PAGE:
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Dave1

Telescope size, magnification, and seeing conditions?

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So guys I need some help?

I'm opening what could be a can of worms here, but I'm trying to get to the bottom of this, so that I can make my next astronomy equipment investment decision wisely.

I'm thinking of getting an 8" Newtonian telescope with 1/10 PTV mirrors. But I'm worried about 8" telescope not being supported by UK seeing conditions and having a bright image with little detail? Which is why I am tempted to keep my Skylight 4" F15. 

I read an article years ago stating the optimum aperture for UK seeing conditions is between 4"-8", obviously 8" is at the upper end of this bracket, which translates to me that it will be pushing it in average seeing conditions.

Am I missing the point? Is it more a case of the chosen magnification being supported by the seeing conditions regardless of aperture?

For instance if the seeing conditions will only support 150x, will it matter if I'm observing with a 80mm at 150x vs 8" at 150x, will the amount of detail appear the same in both? Or will the bigger aperture be bright, washed out, less sharp, and less details? Because of the bigger aperture not being supported by the seeing conditions? ( smaller air cell size than 8" )

David

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I find that my 12 inch dobsonian usually noticeably outperforms my refractors which range from 100mm to 130mm in aperture. On deep sky objects the difference is very striking. On the moon and planets the refractors do very well for their aperture but usually the 12 inch will show finer details.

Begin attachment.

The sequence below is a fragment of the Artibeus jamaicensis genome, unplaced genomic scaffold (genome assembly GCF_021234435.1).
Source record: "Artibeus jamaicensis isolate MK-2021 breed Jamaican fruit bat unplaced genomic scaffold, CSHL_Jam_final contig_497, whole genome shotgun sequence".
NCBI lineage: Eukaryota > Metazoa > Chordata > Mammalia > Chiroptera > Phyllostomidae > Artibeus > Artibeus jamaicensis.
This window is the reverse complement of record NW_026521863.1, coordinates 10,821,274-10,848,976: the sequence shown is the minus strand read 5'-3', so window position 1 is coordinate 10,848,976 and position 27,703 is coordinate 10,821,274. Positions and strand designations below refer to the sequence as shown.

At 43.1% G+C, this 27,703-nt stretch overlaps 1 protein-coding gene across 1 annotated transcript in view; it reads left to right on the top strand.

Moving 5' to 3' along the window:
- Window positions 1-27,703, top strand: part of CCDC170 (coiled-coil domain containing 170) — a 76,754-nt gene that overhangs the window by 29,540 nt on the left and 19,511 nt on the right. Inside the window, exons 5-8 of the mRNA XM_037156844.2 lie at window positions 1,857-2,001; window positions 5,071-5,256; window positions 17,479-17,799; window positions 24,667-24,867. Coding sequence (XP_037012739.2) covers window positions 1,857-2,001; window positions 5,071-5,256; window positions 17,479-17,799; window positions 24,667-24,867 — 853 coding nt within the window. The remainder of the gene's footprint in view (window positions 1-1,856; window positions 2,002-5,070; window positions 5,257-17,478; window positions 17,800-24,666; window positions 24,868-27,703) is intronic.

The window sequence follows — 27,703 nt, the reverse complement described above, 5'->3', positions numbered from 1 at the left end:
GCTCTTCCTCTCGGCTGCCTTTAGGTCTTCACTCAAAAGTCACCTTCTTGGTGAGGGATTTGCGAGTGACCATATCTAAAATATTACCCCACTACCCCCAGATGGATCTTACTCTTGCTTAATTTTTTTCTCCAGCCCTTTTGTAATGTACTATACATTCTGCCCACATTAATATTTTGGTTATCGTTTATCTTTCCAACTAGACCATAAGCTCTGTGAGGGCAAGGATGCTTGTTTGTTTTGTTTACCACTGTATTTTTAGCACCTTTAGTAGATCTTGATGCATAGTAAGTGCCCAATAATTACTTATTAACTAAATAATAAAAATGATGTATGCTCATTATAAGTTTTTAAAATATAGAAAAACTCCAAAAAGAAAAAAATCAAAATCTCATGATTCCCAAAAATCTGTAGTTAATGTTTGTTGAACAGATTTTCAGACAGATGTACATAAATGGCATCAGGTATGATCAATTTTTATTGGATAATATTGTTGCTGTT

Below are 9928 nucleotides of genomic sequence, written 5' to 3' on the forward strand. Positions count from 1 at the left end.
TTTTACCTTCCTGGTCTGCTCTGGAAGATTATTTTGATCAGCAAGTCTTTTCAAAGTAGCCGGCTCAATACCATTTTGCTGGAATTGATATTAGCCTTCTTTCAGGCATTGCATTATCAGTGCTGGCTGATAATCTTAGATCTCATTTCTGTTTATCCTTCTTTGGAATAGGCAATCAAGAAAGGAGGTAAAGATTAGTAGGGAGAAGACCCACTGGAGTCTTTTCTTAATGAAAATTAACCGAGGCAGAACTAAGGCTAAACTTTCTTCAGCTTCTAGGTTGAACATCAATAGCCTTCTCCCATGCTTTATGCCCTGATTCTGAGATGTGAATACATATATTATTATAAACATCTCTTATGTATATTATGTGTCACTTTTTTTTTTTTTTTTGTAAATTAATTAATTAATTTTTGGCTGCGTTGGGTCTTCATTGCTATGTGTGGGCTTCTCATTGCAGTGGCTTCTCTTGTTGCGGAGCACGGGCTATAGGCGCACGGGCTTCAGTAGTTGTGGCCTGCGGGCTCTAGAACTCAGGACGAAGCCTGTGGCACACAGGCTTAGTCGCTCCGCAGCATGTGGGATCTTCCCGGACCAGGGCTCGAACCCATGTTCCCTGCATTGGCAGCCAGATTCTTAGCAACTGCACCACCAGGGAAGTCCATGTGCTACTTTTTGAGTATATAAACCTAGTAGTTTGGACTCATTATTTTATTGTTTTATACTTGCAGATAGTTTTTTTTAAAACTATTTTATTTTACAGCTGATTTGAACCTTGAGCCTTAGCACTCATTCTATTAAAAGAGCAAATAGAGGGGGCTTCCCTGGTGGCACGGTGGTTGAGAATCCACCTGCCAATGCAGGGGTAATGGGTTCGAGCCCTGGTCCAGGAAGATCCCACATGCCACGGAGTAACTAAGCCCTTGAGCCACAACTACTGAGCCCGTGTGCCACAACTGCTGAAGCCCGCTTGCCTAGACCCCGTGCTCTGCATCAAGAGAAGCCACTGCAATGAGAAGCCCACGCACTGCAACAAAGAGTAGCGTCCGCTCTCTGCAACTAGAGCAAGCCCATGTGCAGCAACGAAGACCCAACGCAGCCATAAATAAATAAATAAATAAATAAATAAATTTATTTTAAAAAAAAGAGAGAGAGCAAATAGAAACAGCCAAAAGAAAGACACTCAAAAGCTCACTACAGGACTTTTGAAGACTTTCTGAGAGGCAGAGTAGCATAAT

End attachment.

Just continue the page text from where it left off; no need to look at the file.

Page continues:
Your Skylight F/15 is s super refractor (as are mine) but personally I have always found having some additional aperture beneficial on most targets.

 

 

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Posted (edited)

I would prefer a 8” with 150x power vs 80mm at 150x

i don’t live in uk but I guess I can give u my experience 

the 80 will be maxed out almost where the 8” won’t be

also u will see more dimmer detail overal to

or if it’s manilly for the sun moon and planets and double stars a 4 to 5 inch top end apo refractor will also be great cristal views

joejaguar

Edited by joe aguiar
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Posted (edited)

Views will never get worse with more aperture unless the optical quality of the scope is worse. Like for like, more aperture is always a better view.

I have heard similar things about 'optimal aperture' it is nonsense. If it was true, all professional observatory telescopes would be 8 inches or smaller so that they have optimal views!

Edited by miguel87

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Posted (edited)

My 15" gives better views than my 10", which is better than my 5" ;)

(... on planets and DSOs.  But, if views at 200x aren't good, it just isn't a good night)

Edited by niallk